Friday, April 17, 2009

Official: Britain Furious Over Election Delay in Somaliland

Somaliland Canadian Congress

Somaliland Canadian Congress
Official: Britain Furious Over Election Delay in Somaliland

London, 16 April 2009 (Somaliland Today)- The British government has expressed strong disappointment over delay of presidential elections in Somaliland following the approval by the House of Elders for a further six-month extension to Rayale's term of office.

The strongman of Somaliland, Dahir Rayale Kahin, met Britain's Foreign Secretary, David Miliband, on 6 March during which the Foreign Secretary was "firm in his desire to see trouble free elections in Somaliland". That was before Rayale's presidential term expired on 6 April, 2009.

In addition to this high level engagement, Britain's ambassador to Ethiopia, Norman Ling, was also shuttling back and forth between Addis Ababa and Hargeisa "to raise our [Britain's] concerns" relating to the postponement of presidential elections.

In reply to a letter by Jamal Madar and other signatories, the Foreign and Commonwealth Office (FCO) said the signatories' concerns had been duly noted and added that, "delays to the elections can only have a negative impact on the perceived credentials of Somaliland by the international community and Somalilanders alike". A similar petition-letter by Jamal Madar and his colleagues has been circulated to members of the Foreign Affairs Committee of the House of Commons and "will be accepted as a written evidence to the Committee".

During his visit to the UK, Rayale told Miliband "he would willingly step down if he were to lose in the elections and that he and his party would seek to work constructively with the new president for the great interests of Somaliland".

The Foreign Secretary urged Rayale that "it is essential that the election process is carried out effectively and democratically and that all parties work together to make the election a success".

However, unbeknownst to Miliband is that soon after his arrival at Hargeisa Airport on return from the UK visit, Rayale ruled out any concessions to work with the opposition parties and refused to apologise to the Somaliland people for the government's repeated failure to hold the presidential elections at least three times for the past year alone.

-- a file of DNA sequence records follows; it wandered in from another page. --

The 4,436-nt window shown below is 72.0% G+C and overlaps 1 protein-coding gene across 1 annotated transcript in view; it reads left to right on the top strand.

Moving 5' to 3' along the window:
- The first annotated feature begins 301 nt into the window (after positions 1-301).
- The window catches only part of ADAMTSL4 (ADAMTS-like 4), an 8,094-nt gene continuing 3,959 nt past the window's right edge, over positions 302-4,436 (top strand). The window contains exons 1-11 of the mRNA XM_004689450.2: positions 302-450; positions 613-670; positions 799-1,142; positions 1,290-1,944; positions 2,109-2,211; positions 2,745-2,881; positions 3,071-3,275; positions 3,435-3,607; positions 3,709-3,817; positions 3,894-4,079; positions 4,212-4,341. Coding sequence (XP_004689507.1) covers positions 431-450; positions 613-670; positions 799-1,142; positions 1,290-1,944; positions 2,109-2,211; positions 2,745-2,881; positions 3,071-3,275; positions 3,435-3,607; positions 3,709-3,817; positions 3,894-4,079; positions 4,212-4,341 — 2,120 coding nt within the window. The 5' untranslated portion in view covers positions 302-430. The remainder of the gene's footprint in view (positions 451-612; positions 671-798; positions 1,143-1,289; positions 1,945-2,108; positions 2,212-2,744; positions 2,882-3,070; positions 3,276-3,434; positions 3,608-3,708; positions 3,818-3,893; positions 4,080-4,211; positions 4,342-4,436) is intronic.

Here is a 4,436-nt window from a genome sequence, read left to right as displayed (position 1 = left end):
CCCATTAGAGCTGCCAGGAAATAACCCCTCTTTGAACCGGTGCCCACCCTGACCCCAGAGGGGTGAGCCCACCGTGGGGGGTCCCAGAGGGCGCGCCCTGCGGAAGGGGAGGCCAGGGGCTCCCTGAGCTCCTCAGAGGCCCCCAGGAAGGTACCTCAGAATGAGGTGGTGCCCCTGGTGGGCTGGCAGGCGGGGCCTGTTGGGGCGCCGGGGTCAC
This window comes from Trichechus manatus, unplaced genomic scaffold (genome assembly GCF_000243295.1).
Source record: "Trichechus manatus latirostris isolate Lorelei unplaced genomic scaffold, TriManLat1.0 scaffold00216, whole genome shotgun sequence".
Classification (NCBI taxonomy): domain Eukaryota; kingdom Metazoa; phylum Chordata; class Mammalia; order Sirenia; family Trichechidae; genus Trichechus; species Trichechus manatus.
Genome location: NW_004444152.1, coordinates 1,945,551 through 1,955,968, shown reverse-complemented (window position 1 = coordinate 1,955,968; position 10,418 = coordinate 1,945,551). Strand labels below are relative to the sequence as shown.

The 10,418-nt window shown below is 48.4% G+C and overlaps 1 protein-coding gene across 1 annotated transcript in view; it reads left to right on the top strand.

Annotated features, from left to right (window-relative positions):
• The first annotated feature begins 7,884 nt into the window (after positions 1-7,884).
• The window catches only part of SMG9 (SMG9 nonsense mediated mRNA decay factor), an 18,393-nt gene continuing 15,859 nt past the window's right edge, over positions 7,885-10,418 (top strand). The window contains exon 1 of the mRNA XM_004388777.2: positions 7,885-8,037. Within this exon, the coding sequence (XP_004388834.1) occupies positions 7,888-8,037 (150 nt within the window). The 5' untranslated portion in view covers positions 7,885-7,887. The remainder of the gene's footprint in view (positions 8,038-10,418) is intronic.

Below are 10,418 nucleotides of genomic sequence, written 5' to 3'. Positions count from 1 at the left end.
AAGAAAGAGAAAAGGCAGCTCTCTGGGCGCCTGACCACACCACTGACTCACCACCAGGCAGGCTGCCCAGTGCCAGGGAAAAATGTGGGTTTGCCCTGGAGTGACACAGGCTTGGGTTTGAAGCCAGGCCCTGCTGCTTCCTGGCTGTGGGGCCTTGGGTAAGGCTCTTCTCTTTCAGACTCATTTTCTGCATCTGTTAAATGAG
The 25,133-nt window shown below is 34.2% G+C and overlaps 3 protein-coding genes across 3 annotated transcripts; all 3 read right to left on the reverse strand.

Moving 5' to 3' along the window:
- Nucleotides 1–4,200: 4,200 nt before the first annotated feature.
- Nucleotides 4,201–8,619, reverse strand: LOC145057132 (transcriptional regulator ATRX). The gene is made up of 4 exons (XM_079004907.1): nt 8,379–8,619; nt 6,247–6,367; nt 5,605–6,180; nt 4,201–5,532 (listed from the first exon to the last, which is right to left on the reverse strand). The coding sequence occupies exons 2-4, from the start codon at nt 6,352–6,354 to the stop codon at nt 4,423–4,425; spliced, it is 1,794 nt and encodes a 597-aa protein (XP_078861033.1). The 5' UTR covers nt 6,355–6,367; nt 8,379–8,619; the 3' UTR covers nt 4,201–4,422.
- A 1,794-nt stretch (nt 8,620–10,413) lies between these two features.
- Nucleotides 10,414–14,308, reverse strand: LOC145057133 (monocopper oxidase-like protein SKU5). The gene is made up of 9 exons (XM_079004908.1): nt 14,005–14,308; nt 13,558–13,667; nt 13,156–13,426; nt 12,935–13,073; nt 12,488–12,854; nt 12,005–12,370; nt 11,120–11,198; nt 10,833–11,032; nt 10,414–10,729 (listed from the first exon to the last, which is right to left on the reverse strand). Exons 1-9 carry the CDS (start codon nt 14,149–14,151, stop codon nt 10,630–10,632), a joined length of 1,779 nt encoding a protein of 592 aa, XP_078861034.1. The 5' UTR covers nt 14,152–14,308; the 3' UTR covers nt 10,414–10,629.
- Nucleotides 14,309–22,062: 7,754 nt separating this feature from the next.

"A government can only be replaced by a government," said Rayale

"Rayale seems to be suffering from a severe case of historical amnesia. His five-year term mandate had expired in April 2008. Neither he nor his government has a mandate to govern the country," said Mohammed Yonis Awale, former chairman of KULMIYE-UK. "The presidential term extensions in which he indulges are an affront to the democratic system and should be utterly and completely rejected".

KULMIYE categorically rejected the House of Elders approval for a further six-month extension to the presidential term, which it says has no constitutional basis.

Rayale saw the rejection as a kick in the teeth. He miscalculated that KULMIYE will initially reject the term extension but will not dare to use mass protests as a political tool– something that Rayale and his government hate so much.

On 6 April, KULMIYE supporters staged peaceful march in Hargeisa but police fired live bullets to disperse them. In the ensuing confusion, several policemen unleashed a hail of bullets against the leader of KULMIYE, Ahmed Mohamoud Silanyo, but supporters shielded him from the bullets. Fortunately, only two people were slightly hurt and Silanyo escaped shaken but unscathed.

"This is an attempt on the life of the chairman of the party [KULMIYE] and will not be taken lightly", said Keise Hassan Egeh, General Secretary of KULMIYE.

Britain continues to invest a lot of time and effort in convincing Rayale and his henchmen to hold the presidential election but the prospect of Somaliland's strongman working constructively with the opposition parties does not appear to be on the cards until now.

Somaliland Today





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